It was on a late Friday afternoon at the end of May 2014, when we arrived in Viana. We had been walking for seven days since we left Saint-Jean-Pied-de-Port in France. The weather in that time had been quite ‘interesting’: torrential rain, sleet, snow, gale-force winds, flooded streams to cross, but then after Pamplona, perfect spring.
In my enthusiasm I was careless in the rock-strewn descent from El Alto del Perdón before Puente de la Reina, and ended the day with three nails on my numb foot bleeding and torn from the flesh and obviously going to be eventually shed. So having a rest day in Viana seemed like a great idea.
We did not wander far from the hotel until the next afternoon, when we explored the narrow little town, built in solid stone along the crest of a hill. There were a handfull of little bars and restaurants, all crowded. The streets were deserted and the shops closed for the afternoon break.
On a narrow street, parallel to the main street, and close to the cathedral we came across the bar Nagual. There was no sign. If it were not for the hint of a bright and verdant interior, one could be excused for having passed by unaware. But once enticed inside, the oak tree, the vine encircling the bar, the ceiling-high scene of a forest path and the bar laden with a wide selection of succulent tapas, alluded to a designer of excellence.
The owner was equally interesting with his black outfit, neatly trimmed black beard and his long salt and pepper hair tightly drawn back in a ponytail. When not serving customers he spoke to us of the interior design of his bar, of vegetarian food and of El Camino, which he had once completed. He showed us a shell tattoo on his wrist.
Later he told us of a bar in Logroño called La Taverna de Baco which had loads of Camino statistics on a wall. He was about to explain the significance of the name Nagual, when the bar filled and he was fully occupied. We left shortly after.
Two days later, when wandering around the narrow streets of the old district of Logroño, we were spoiled for choice for somewhere to have a glass of wine and some tapas; there were several streets of wall-to-wall bars and restaurants, most filled to capacity. In the end I chose one that was not so busy, but looked very inviting. It was not until we had sat down at a table and ordered that I noticed on the wall beside us a chart with a multitude of statistics of El Camino from 2009. And on the menu was the name of the bar – La Taverna de Baco. It was the very bar that we had been told of two days previously.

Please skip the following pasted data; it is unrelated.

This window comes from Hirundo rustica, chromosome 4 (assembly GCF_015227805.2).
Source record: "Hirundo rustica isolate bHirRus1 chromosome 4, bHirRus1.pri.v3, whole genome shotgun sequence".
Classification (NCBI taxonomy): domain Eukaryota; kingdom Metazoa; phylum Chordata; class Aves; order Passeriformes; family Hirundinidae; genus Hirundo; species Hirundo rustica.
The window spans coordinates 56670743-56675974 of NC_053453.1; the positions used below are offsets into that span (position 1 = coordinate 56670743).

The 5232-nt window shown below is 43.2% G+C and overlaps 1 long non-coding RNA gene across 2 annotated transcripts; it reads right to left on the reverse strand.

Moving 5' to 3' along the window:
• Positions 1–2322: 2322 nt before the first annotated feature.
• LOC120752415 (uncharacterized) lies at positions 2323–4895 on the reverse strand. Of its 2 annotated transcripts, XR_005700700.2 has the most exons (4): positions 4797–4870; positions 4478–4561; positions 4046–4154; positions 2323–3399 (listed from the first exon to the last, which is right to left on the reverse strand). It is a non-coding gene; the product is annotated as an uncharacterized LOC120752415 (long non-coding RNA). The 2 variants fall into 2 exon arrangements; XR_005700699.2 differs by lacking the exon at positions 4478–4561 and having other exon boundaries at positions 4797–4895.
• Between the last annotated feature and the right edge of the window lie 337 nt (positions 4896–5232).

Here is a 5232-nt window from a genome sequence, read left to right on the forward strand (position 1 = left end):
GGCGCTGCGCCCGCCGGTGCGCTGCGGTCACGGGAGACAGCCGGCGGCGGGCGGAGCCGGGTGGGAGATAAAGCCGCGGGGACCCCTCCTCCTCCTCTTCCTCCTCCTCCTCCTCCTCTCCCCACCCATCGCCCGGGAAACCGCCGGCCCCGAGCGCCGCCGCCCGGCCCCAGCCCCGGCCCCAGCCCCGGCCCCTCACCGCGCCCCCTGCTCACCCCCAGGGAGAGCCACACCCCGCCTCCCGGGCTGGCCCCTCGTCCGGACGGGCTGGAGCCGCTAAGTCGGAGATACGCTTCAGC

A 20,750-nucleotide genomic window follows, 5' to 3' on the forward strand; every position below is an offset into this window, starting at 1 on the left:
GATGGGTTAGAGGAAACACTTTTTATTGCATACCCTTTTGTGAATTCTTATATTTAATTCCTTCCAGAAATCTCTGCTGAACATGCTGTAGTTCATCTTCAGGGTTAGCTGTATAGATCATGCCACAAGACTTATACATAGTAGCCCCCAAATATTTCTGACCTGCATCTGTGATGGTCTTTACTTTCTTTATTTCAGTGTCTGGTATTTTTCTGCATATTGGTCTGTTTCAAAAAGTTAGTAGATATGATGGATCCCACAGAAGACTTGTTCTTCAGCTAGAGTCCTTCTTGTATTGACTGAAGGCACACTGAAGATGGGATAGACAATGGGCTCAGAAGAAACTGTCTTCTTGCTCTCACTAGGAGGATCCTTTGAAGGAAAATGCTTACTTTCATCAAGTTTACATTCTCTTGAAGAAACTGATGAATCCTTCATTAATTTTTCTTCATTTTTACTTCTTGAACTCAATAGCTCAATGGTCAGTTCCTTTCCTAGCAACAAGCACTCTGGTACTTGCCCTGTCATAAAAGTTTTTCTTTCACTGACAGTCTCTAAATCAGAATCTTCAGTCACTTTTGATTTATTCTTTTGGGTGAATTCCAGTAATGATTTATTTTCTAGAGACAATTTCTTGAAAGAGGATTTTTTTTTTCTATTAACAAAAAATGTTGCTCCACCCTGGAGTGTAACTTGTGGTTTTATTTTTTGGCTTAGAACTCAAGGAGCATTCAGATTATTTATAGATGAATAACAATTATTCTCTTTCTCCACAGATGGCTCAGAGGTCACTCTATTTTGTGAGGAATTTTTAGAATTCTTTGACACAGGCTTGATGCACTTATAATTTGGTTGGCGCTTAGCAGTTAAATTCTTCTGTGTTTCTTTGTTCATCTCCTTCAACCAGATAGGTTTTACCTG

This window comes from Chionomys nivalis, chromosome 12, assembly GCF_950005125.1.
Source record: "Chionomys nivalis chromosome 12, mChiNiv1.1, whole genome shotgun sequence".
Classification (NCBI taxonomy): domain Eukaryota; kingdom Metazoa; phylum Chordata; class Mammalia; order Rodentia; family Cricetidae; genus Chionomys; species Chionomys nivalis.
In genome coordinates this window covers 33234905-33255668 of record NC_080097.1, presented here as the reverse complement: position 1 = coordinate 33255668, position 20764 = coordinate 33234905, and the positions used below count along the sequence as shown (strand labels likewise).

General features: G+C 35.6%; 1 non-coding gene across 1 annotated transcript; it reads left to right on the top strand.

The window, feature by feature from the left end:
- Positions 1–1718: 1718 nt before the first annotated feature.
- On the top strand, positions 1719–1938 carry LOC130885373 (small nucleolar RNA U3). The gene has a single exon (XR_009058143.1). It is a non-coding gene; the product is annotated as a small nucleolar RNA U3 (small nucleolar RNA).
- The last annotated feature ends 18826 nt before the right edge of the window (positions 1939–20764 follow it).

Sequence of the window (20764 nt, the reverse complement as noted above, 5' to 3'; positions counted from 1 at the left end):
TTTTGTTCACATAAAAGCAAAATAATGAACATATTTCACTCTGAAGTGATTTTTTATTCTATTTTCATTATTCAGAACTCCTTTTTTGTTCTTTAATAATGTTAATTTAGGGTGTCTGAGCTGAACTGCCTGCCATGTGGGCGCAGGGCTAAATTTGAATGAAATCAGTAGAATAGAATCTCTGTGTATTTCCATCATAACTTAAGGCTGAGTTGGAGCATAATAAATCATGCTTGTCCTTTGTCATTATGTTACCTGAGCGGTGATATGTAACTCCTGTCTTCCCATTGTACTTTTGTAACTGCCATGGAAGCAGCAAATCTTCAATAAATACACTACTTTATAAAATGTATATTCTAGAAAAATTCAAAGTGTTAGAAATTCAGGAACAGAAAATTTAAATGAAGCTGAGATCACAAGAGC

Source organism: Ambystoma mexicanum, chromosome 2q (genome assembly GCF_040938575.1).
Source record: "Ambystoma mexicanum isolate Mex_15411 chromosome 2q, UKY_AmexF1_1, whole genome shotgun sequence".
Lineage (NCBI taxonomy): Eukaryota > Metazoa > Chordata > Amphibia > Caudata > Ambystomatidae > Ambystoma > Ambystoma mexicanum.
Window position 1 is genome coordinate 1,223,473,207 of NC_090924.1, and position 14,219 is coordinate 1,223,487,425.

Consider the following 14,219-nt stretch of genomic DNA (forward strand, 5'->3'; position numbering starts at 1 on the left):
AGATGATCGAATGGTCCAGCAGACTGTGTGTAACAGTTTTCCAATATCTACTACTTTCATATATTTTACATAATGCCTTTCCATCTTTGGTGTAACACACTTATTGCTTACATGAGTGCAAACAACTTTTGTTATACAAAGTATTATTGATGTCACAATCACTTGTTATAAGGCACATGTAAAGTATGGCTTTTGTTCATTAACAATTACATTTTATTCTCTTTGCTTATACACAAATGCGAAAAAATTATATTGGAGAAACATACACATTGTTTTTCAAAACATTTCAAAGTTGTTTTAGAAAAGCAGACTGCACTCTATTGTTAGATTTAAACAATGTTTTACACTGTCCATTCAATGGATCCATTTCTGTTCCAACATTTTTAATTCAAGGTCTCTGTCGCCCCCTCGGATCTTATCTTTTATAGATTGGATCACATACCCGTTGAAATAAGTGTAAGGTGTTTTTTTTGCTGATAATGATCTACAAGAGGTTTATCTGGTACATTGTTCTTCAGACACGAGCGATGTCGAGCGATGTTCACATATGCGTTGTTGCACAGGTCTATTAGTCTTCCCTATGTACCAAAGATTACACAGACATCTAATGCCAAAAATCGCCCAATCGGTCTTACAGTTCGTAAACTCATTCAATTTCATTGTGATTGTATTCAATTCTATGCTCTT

We probably stayed there for a couple of hours, snacking on various tapas and sipping on Rioja; Logroño is the capital of the Rioja region. Eventually I paid the bill and we were on our way to the door, when in walked the guy from the bar Nagual in Viana, together with an attractive woman and a young child. Although he obviously recognized us, he appeared to be not in the least surprised to see us there. We spoke for a short time and left.
It was not until after that the coincidences became apparent to me. We had walked into the bar without being aware that it was the one we had been told of. We had sat down at the only table that was next to the chart of Camino statistics, without initially noticing them. And to cap it all, as we were leaving, in walked the guy from Viana.
Coincidence? Perhaps, until recently, when I recalled the name of the bar in Viana, and did a search on the word ‘nagual’:
Nagual: a human being who has the power to transform spiritually or physically into an animal form. It originated in Mesoamerican cultures.
Was there something rather mysterious about the guy from Viana or have I just read too many of Paulo Coehlo’s mystic novels?